ipconfig, rip, linklocal, ipv6on – Internet configuration and routing|
ip/ipconfig [–6DGNOPdnpruX] [–b baud] [–c ctl] [–g gateway] [–h host]
[–m mtu] [–o dhcp–opt] [–x netmtpt] [ type [ device ]] [verb] [ local
[ mask [ remote [ file–server [ auth ]]]]] |
ip/rip [–bdr] [–x netmtpt]
ip/linklocal [ –t gwipv4 ] mac ...
ipv6on [ netmtpt ndbfile ]
Ipconfig binds a device interface (default /net/ether0) to a mounted
IP stack (default /net) and configures the interface with a local
address and optionally a mask, a remote address, a file server
and an authentication server address. The addresses can be specified
in the command line or obtained via DHCP. If
DHCP is requested, it will also obtain the addresses of DNS servers,
NTP servers, gateways, a Plan 9 file server, and a Plan 9 authentication
server. If this is the first non–loopback interface on the IP stack,
the information will be written to /net/ndb in the form of an
ndb(8) entry. |
Type may be ether, ppp, pkt, or loopback. The pkt interface passes all IP packets to and from a user program. For ppp the device can be any byte stream device.
The verb (default add) determines the action performed. The usual
The IPv6–specific verbs, which take different arguments, are:
6 if adding an address (the default action), add the IPv6 link–local address.
b the baud rate to use on a serial line when configuring PPP.
c write the control string ctl to the ethernet device control file before starting to configure it. May be repeated to specify multiple control writes.
d use DHCP to determine any unspecified configuration parameters.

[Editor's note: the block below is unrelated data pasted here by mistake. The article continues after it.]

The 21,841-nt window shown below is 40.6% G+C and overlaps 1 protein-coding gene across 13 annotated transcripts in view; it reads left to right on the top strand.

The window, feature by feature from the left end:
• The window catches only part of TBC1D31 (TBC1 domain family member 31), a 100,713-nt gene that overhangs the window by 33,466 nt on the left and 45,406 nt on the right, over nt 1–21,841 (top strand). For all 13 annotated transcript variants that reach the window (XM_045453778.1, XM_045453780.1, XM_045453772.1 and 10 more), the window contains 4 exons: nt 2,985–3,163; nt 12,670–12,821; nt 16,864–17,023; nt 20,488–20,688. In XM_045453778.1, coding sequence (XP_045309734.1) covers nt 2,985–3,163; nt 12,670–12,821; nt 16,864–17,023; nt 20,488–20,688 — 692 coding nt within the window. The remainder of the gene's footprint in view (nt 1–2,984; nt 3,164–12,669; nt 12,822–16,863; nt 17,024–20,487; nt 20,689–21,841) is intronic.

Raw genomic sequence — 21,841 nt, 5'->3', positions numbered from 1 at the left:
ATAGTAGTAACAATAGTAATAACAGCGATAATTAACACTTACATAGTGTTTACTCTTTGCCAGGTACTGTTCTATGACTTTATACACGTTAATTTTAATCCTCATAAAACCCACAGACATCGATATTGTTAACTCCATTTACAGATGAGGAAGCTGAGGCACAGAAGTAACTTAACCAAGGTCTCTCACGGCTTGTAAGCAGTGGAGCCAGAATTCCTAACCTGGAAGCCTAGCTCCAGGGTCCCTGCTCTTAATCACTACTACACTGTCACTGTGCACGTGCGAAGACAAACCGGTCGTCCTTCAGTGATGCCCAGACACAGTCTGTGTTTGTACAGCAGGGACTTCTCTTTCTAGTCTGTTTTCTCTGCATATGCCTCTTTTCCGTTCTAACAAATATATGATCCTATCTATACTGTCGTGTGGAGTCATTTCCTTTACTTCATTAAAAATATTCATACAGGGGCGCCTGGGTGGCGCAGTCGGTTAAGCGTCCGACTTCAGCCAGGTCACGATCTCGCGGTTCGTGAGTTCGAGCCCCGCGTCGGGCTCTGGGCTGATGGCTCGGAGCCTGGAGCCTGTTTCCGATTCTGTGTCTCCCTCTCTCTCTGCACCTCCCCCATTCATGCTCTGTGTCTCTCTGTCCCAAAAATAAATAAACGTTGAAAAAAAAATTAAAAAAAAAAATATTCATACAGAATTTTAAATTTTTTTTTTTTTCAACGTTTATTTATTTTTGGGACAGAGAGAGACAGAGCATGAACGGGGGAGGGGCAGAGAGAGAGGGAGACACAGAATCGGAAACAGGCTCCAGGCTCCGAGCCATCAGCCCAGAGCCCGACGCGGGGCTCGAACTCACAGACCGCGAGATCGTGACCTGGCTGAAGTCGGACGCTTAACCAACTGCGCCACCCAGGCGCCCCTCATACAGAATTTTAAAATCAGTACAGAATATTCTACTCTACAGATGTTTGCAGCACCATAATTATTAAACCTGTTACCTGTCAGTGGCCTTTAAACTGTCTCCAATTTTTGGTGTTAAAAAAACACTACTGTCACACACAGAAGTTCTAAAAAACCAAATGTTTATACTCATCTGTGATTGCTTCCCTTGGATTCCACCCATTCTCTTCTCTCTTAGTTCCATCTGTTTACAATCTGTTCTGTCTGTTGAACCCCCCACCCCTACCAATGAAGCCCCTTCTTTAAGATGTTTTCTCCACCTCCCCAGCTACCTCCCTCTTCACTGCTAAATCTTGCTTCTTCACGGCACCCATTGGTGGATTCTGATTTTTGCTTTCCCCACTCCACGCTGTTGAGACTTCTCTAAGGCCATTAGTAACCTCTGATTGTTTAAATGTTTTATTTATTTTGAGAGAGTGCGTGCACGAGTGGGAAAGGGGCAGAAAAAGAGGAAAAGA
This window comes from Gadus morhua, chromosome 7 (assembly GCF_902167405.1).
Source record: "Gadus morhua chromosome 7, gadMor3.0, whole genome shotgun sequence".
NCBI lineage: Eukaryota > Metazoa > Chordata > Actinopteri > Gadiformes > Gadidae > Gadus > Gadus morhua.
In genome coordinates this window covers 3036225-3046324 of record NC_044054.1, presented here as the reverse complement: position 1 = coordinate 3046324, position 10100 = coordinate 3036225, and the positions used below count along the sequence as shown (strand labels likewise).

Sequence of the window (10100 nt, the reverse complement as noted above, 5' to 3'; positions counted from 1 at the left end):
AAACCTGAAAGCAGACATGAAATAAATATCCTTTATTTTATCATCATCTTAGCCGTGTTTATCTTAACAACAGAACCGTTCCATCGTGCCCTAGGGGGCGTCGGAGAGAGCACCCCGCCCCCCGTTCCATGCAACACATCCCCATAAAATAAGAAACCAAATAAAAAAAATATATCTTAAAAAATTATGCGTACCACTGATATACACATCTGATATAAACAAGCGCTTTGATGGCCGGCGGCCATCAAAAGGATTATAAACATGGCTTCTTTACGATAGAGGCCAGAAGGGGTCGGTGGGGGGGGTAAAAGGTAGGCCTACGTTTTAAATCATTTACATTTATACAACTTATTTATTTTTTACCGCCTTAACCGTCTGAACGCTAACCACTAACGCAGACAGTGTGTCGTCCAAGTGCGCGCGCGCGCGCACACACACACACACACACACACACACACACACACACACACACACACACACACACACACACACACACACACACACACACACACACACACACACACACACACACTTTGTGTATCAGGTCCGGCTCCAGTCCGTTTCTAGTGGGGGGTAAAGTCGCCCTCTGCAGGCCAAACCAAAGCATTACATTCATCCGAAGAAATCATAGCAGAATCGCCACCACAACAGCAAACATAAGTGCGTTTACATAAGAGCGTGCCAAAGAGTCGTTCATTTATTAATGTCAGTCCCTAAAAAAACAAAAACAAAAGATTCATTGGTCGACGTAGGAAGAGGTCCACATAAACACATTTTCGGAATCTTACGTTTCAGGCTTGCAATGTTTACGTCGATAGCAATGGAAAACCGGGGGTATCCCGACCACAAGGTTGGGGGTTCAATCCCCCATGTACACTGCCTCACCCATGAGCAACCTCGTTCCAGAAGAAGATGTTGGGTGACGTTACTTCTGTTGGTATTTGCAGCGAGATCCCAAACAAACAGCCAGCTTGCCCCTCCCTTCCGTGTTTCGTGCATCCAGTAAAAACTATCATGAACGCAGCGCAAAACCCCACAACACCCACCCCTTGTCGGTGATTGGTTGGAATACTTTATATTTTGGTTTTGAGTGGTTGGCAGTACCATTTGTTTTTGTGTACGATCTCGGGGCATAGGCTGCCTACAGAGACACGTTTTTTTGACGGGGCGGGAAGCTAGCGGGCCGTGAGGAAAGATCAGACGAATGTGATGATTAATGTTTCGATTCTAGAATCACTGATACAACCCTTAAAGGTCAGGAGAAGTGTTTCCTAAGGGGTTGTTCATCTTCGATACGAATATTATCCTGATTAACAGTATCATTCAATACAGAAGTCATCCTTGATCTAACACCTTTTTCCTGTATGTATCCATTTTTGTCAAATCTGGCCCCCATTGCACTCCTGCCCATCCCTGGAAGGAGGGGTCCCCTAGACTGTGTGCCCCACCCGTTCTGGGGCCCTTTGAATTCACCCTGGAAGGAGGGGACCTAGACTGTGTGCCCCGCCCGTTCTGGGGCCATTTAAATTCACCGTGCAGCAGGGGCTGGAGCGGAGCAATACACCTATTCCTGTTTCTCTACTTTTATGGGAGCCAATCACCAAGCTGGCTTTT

D turn on debugging.
g the default gateway.
G use only generic DHCP options. Without this option, ipconfig adds to requests a Vendor Class option with value plan9_$cputype and also requests vendor specific options 128 and 129 which we interpret as the Plan 9 file server and auth server. Replies to these options contain a list of IP addresses for possible
m the maximum IP packet size to use on this interface.
n determine parameters but don't configure the interface.
N look in /lib/ndb for the IP parameters. This only works if the interface is an ethernet. It uses the ethernet address to find a matching entry.
O addresses specified on the command line override those obtained via DHCP. A command line address of 0 implies no override.
p write configuration information to /net/ndb, even if other network interfaces are already configured
P do not write configuration information to /net/ndb, even if this is the first network interface to be configured
r by default, ipconfig exits after trying DHCP for 15 seconds with no answer. This option directs ipconfig instead to fork a background process that keeps trying forever.
u disable IPv6 duplicate discovery detection, which removes any existing ARP table entry for one of our IPv6 addresses before adding new ones.
x use the IP stack mounted at netmtpt instead of at /net.
X don't fork a process to keep the DHCP lease alive.
o adds dhcpoption to the list of paramters requested of the DHCP server. The result will appear in /net/ndb should this be the first interface. The known options are:
Rip runs the routing protocol RIP. It listens for RIP packets
on connected networks and updates the kernel routing tables. The
Linklocal prints the IPv6 EUI–64–based link–local address derived from the given mac address. Given –t, linklocal instead prints the 6to4 EUI–64–based IPv6 address derived from mac and 6to4 gateway gwipv4.
Ipv6on uses the network database at ndbfile to configure the network
mounted on netmtpt with an IPv6 link–local address (derived from
its MAC address) and an IPv6 global address, either from an ipv6
attribute for $sysname or the interface's MAC address, if present,
or via stateless address autoconfiguration. It
also attempts to add a default IPv6 route from a router advertisement.
Configure Ethernet 0 as the primary IP interface. Get all addresses
via DHCP. Start up a connection server and DNS resolver for this
ether(3), ip(3), loopback(3), ndb(6), 6in4(8), dhcpd(8), ppp(8)|
/lib/rfc/rfc2373 for IPv6's modified EUI–64
Currently, ipv6on relies for SLAAC on each ndb ipnet declaration
containing an ipv6pfx attribute. This should be replaced by a
router advertisement prefix.|